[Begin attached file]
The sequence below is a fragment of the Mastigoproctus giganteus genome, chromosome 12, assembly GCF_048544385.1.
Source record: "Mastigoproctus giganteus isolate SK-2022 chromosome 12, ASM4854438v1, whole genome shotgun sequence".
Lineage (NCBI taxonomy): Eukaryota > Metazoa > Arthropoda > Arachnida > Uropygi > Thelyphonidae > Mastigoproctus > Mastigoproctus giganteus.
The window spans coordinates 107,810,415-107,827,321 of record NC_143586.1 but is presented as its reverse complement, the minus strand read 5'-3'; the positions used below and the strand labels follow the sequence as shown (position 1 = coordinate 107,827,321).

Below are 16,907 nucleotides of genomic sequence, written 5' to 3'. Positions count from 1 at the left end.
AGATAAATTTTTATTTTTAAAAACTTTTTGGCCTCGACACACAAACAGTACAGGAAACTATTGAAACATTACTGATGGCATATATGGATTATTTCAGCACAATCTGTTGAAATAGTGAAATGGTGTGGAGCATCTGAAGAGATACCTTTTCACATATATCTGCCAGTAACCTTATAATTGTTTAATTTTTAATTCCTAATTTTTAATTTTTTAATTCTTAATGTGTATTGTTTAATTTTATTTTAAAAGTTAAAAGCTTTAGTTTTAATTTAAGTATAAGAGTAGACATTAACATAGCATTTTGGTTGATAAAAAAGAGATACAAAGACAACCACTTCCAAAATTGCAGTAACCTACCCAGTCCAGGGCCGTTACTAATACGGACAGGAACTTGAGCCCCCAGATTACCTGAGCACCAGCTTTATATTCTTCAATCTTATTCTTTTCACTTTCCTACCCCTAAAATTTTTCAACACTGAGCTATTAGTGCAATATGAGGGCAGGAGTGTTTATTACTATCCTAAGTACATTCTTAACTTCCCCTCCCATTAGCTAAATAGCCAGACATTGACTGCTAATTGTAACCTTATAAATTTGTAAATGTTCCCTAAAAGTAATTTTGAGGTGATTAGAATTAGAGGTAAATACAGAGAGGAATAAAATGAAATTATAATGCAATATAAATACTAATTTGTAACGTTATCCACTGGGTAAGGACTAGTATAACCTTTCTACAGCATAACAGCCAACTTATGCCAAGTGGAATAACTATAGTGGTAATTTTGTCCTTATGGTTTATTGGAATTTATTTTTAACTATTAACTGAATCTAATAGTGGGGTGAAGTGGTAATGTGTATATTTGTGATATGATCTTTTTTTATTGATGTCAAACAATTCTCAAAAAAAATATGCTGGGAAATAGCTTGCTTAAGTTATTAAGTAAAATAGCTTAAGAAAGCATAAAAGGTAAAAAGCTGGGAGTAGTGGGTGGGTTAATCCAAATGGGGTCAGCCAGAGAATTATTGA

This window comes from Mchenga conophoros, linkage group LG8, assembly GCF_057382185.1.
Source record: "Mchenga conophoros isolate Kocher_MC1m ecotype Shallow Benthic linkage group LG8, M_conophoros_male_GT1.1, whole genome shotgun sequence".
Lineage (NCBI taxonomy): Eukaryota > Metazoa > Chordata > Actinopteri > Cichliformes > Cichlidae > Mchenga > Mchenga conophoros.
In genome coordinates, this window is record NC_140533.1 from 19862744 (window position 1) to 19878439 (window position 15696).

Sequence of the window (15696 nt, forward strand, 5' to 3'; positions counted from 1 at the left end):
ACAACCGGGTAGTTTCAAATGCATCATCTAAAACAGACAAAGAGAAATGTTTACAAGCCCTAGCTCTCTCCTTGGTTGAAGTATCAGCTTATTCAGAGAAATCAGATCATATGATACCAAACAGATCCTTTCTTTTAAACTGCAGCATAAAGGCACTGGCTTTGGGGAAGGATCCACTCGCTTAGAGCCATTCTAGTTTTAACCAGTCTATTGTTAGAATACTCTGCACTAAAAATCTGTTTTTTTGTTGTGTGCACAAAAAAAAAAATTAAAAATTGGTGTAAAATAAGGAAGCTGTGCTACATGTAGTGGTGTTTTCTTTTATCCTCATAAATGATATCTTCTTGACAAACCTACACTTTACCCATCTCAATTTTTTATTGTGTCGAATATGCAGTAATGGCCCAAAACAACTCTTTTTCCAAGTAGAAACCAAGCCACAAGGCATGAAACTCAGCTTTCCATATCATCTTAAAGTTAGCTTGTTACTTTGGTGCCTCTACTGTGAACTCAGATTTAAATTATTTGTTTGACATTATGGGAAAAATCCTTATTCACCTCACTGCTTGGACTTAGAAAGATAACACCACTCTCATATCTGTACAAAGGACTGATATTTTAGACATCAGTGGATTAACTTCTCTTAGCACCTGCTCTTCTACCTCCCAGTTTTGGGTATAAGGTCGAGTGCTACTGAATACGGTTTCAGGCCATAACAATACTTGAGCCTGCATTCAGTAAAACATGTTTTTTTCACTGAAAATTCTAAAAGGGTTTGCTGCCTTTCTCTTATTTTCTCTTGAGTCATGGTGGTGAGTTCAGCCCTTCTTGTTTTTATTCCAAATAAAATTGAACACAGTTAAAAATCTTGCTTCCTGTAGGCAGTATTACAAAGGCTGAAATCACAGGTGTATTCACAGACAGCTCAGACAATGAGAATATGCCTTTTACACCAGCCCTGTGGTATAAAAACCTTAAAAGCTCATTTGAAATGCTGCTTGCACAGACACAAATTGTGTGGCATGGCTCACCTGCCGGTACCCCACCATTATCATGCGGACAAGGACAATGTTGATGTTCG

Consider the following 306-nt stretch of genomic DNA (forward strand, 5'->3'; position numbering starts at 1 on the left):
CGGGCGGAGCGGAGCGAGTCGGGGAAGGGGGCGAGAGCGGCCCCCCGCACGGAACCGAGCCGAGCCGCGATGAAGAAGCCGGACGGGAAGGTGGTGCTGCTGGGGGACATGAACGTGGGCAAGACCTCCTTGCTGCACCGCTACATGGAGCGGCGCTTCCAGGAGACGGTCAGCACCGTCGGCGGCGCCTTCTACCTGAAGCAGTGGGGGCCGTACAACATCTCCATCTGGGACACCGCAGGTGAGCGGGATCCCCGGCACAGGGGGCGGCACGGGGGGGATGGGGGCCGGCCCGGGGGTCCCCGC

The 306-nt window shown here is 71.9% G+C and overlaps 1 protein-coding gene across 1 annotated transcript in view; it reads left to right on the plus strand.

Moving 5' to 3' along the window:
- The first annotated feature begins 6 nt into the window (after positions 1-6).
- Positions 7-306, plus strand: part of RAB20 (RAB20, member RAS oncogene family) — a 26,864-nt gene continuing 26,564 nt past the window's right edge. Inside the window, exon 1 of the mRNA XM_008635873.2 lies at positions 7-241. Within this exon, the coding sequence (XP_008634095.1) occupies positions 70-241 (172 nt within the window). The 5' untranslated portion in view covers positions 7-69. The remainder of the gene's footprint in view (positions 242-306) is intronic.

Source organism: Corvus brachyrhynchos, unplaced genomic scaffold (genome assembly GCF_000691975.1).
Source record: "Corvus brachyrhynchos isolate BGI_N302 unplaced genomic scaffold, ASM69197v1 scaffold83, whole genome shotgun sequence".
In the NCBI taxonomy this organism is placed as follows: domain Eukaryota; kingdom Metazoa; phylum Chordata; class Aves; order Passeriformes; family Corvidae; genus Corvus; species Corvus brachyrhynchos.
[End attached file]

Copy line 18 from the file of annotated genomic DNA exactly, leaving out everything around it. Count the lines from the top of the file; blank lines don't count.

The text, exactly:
- Positions 7-306, plus strand: part of RAB20 (RAB20, member RAS oncogene family) — a 26,864-nt gene continuing 26,564 nt past the window's right edge. Inside the window, exon 1 of the mRNA XM_008635873.2 lies at positions 7-241. Within this exon, the coding sequence (XP_008634095.1) occupies positions 70-241 (172 nt within the window). The 5' untranslated portion in view covers positions 7-69. The remainder of the gene's footprint in view (positions 242-306) is intronic.